Allergies run rampant in spring and early summer. But what if your allergies aren’t a direct result of the pollen you face outside? Your home’s indoor air quality could be the source of your allergy woes. And while concerns like carbon monoxide exposure are easy to test simply by adding a detector to your home, other pollutants are more difficult to find and originate in places that you might not think to check.
Carpet attracts everything from dirt to pet dander. Carpeting your home allows for collection and storage of pollution if not cleaned regularly and properly. Toxins from outside can get into your home from your shoes. And even if you don’t have a pet, your pet owner friends can track in their pet’s shedding when they come over. The best way to stop these pollutants from seeping into your home’s air is to remove your carpet. If that isn’t plausible, vacuuming regularly and getting your carpet deep cleaned several times a year can help cut back on allergens. Taking your shoes off at the door of your carpeted home can also cut down on pollutants tracked in from the outside.
Air should flow freely throughout your home. Stagnant air can result in toxins building up and tainting home’s air quality. Opening windows when you’re home will let fresh air inside and help to get the air in your home flowing. If your home’s exchange rate, the rate at which outdoor air replaces indoor air, is too low then you can expect pollutants to accumulate inside your home.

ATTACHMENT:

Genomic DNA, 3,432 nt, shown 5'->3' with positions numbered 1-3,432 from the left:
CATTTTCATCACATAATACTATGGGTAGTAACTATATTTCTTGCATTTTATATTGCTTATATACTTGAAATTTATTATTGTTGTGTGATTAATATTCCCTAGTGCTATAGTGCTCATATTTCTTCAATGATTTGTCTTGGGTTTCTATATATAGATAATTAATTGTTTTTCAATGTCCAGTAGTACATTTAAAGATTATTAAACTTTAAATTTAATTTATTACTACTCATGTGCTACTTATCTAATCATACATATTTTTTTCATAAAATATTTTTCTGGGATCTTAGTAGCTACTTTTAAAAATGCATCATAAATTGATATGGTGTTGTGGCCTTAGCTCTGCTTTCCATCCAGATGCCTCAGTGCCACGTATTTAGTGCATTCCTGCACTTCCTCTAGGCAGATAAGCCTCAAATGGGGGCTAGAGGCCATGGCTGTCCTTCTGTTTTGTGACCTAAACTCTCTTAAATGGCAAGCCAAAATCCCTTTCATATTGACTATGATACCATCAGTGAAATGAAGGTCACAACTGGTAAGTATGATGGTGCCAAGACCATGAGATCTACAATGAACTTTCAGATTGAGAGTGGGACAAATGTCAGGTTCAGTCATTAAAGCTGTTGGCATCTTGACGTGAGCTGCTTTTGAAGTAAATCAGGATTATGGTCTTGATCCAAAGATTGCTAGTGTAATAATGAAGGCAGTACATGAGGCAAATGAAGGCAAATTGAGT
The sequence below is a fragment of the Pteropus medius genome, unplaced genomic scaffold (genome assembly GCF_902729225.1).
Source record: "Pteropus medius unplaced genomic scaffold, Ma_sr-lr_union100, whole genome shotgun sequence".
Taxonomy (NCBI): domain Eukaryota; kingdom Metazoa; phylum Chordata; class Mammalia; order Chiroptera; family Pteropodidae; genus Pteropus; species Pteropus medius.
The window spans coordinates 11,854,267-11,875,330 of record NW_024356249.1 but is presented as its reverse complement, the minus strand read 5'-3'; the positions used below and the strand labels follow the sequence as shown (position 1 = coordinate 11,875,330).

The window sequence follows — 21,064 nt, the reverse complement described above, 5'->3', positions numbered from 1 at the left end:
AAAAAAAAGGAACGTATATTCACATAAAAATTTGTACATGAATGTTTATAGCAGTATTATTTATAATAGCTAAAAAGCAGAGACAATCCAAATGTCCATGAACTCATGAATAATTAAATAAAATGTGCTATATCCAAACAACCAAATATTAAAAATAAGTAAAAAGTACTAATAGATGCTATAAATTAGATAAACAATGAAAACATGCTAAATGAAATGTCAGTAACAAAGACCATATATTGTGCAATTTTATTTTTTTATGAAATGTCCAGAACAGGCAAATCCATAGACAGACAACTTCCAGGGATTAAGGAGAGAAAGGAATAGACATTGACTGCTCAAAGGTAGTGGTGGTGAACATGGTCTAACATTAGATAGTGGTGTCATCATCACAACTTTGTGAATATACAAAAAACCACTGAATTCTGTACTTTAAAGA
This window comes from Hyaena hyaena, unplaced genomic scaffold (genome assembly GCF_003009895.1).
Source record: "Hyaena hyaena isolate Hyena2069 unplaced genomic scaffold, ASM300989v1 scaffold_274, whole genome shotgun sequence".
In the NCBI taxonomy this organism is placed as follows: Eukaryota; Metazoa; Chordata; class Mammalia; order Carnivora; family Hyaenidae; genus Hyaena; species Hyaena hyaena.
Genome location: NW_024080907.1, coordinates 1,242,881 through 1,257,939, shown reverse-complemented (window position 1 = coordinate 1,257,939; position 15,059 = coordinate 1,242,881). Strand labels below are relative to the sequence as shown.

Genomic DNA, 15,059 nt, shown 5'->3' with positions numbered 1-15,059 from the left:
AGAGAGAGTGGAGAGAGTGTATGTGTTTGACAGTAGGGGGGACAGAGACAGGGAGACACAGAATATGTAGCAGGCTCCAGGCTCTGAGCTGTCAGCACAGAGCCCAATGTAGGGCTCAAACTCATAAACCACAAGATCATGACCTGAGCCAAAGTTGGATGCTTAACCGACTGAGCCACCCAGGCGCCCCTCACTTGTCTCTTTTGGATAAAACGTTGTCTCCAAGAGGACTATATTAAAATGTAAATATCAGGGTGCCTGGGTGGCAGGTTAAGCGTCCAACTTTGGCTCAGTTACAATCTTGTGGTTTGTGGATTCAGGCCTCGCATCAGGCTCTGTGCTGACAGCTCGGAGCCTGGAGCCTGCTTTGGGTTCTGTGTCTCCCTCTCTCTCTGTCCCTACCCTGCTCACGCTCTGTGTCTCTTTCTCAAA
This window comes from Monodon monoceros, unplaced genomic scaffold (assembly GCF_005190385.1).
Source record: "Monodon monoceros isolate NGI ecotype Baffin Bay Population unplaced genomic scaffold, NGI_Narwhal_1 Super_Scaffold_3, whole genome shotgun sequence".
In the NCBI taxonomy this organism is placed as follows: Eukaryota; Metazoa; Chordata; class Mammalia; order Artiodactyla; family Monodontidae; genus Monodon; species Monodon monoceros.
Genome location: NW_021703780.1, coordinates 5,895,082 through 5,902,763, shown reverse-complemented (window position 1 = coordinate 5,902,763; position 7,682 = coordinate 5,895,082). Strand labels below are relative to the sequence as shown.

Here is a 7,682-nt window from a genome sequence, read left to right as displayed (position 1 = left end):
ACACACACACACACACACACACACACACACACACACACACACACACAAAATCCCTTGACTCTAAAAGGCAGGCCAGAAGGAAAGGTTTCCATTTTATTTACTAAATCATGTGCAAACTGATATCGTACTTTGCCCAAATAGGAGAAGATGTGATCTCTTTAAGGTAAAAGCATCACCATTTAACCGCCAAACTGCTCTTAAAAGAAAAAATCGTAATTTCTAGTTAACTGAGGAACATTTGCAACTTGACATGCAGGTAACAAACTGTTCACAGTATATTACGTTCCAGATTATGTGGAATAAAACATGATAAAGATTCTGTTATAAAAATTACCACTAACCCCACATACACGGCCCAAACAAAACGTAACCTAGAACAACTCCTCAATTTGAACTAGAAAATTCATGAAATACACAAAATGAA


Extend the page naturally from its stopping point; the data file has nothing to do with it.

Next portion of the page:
Water and Humidity Build Up
If your home has any hidden leaks, it can be susceptible to mold and mildew without your knowledge of its growth. Whether in your foundation or in pipes, water in dank places leads to this growth. Getting your home checked for leaks once a year can help you in the long run by lessening the costs of getting mold and mildew removed. Similarly, neglecting to use your bathroom’s fan when showering leads to moisture buildup which causes growth of mold and mildew. Using your bathroom’s fan cuts down on the humidity in your home and gives mold and mildew less growing room. If you don’t have a fan, an open window can also help.
Paint and Home Renovations
If your home was build before the U.S. Consumer Product Safety Commission banned lead paint in 1978, there’s a chance your wall’s paint still contains those toxins. Lead paint produces the most problems when it starts to chip, which is especially dangerous for children. So, if the paint in your older home is in good shape, encapsulating it, creating a seal on the paint, can do the trick. Since chipping away the paint creates lead-induced dust, the safer way to remove any lead paint is to have it done by a professional.
If you’re renovating there will be dust and grime if you’re in an attic or crawl space. If you’re doing it yourself, be sure to wear a mask to protect yourself while working. Showering after doing a job can rid your body of any pollutants that could be transferred to other parts of the home from you. Similarly, closing off the room that’s being renovated can help to keep any pollutants from contaminating the rest of your home. Beware of volatile organic compounds (VOCs) in your any products you use when remodeling. These include any paint, thinners or strippers, carpet, and any adhesives. Store these products outside until they need to be used.
If you have any concerns about your indoor air quality, don’t hesitate to contact us for an inspection.